John Cage.

Two hours of video covers over a century of history of sound art

And hello, spring semester. Here’s an exhaustive (and fascinating) lecture on the history of sound art – by a philosopher. Philosopher Christoph Cox traces the history of sound art from the invention of audio recording in the late 19th century to the genre-bending compositions of John Cage to the explosion of sound installation in the 1960s. Cox surveys a range of sonic practices, revealing how they resemble and resist approaches in the visual arts. The film comes to us from the Barnes Foundation, the superb arts institution in Philadelphia.

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One new board turns into a complete sound and light lab

This board could be the first time you learn about wiring simple circuits. It could transform into a weirdo light-powered instrument. It could be a place you hold a workshop. It could even become an advanced studio for creative circuits. It’s powerful if you know what you’re doing. It’s still cool if you don’t. The OMSynth miniLab realizes a dream hardware inventor and artist Pete Edwards had been brewing for years. He tested that dream in iteration after iteration in workshops, usually involving bags of circuits and breadboards (the latter allowing for solder-free connections). And it moved with him to …

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Pauline Oliveros, who transformed how we listen and think

This year continues a stunning series of losses of some of the most important pioneers in electronic music. But of all those, Pauline Oliveros is without peer – an innovator in the art of listening itself. And we’ve learned she’s died at the age of 84. No one else in music has a resume like hers. She was capable of turning the accordion into an avant garde electronic instrument. She had a black belt in karate. She was one of the original members of the San Francisco Tape Center, a defining figure in the entire west coast electronic scene. She …

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Funklet teaches you your favorite grooves in your browser

You can learn a lot from a drummer. The best grooves of all time are meticulously constructed – and understanding them means understanding a lot about rhythm and form. So these are objects worth study. What your Web browser can do is make that study easier – even if you’ve never touched a drum kit. That comes at the right time, too. Thanks to the power of the computer and electronic music hardware, we’ve all of us become composers or expanded our compositional horizons. We may not imagine that we’re composing drum parts when we mess about with drum machines …

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Right in your browser, listen to equalization by band and amount with actual recordings.

Learn audio skills as a game, free, with your ears as guide

You are probably equipped with ears as sharp and precise as the world’s top sound professionals. What you lack, then, is training.

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Play with Steve Reich’s techniques in a free iPhone app

Steve Reich’s musical etudes are already a kind of self-contained lesson in rhythm. Inspired by drumming traditions, Reich distills in his music essential principles of rhythmic construction, introducing Western Classical musicians to cyclic forms. That makes them a natural for visual scoring – doubly so something interactive, which is what an iPhone can provide. And so one percussion ensemble has made an app that both reveals Reich’s techniques and opens up a toy you can use to make your own musical experiments. Plus – it’s free.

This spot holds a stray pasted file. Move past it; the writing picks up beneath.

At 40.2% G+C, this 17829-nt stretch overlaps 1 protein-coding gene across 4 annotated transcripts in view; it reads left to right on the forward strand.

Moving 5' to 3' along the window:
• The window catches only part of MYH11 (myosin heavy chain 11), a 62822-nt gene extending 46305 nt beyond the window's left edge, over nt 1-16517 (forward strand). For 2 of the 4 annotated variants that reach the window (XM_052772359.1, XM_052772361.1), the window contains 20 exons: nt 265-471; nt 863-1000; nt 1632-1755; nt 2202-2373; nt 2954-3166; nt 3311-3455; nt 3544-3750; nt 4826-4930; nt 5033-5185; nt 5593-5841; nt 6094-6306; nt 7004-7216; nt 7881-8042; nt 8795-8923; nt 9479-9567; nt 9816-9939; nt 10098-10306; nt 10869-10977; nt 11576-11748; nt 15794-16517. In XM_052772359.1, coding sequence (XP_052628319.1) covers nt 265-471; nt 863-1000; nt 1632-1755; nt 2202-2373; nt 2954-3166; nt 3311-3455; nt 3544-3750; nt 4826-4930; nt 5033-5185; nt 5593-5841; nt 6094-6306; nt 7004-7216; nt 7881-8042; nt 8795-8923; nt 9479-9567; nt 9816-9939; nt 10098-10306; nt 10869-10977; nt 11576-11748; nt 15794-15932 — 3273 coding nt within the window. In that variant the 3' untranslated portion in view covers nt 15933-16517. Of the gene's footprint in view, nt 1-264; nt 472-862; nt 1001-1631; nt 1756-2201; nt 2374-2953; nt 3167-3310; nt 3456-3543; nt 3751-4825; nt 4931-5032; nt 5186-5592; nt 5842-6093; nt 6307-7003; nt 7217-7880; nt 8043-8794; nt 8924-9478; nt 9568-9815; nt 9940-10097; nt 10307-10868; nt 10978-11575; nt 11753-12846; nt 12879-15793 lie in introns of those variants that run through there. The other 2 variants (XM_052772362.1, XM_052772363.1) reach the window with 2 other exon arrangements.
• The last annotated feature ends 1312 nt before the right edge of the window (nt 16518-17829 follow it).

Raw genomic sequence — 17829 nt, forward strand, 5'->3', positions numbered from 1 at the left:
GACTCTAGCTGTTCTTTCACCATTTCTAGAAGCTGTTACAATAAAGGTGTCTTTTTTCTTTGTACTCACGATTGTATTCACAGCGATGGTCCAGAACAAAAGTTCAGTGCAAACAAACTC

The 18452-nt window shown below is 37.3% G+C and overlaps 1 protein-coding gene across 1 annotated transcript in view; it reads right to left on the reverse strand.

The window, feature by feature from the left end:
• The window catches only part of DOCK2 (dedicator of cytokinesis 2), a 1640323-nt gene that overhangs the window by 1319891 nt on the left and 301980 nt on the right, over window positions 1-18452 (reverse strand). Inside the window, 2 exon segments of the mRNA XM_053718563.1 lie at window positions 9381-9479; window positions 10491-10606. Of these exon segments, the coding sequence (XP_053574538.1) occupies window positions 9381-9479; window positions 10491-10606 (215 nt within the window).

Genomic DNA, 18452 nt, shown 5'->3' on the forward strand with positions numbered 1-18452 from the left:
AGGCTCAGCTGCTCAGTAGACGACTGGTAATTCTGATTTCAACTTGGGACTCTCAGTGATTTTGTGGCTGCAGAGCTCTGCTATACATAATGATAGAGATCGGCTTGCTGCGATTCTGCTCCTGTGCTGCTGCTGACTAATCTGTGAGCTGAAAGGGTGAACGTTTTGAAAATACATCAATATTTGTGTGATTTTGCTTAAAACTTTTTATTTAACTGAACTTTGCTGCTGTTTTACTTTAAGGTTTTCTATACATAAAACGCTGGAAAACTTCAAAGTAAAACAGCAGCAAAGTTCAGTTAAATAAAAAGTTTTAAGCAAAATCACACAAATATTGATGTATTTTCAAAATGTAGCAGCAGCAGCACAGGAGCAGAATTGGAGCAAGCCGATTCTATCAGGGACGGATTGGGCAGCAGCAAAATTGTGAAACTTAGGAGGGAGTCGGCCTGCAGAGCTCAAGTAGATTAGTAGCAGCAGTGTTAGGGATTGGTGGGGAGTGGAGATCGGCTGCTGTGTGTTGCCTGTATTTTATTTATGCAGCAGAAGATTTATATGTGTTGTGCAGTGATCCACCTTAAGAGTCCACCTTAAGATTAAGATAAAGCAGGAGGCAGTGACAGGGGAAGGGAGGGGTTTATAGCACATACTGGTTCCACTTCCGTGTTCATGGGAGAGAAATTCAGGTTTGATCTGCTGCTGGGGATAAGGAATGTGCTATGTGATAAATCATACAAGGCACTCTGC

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Google are giving away experiments to teach music and code

Technology’s record in the last century was often replacing music making with music consumption. But in this century, that might turn around. Google seems to hope so. Today, the company posted a set of free sound toys on its site, all running in your browser. They’re fun diversions for now – but thanks to open code and powerful new browser features, they could become more.

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Melodics is like Guitar Hero for learning pad drumming

You’ve watched in awe as artists dazzle on hardware like Ableton Push, Maschine, and the MPC. But maybe your fingers just haven’t been as nimble, haven’t been as quick. Now, that might change. In a love child of Guitar Hero and a drum lesson, Melodics is here to save your pad-drumming chops.

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Learn electronics with the vintage Side Man drum machine

ENG_SIDEMAN_PREVIEW from Darsha Hewitt on Vimeo. Darsha’s sound electronics class is in session – and it’s a little different to what you’d normally expect. Rather than a bunch of animations of electrons moving about, sound artist and educator Darsha Hewitt has created a long-form video tutorial around the world’s first commercial drum machine.

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A New Online Platform Gives You Expert Music Tech Training, Free

Every feel like you wish you could go back to school? Or… go to a different school? Maybe you want to learn at CalArts, or Princeton, or Stanford, or Goldsmiths. Maybe you wish Robert Henke would sit at your side and teach you about Ableton Live. Or maybe Perry Cook would teach you synthesis. Or Casey Reas would talk to you about creative coding and Processing. Digital learning gives us some of those chances – without running into campus security, that is. And so we’ve seen some great learning platforms, including iTunes audio courses from Stanford and people like Steve …

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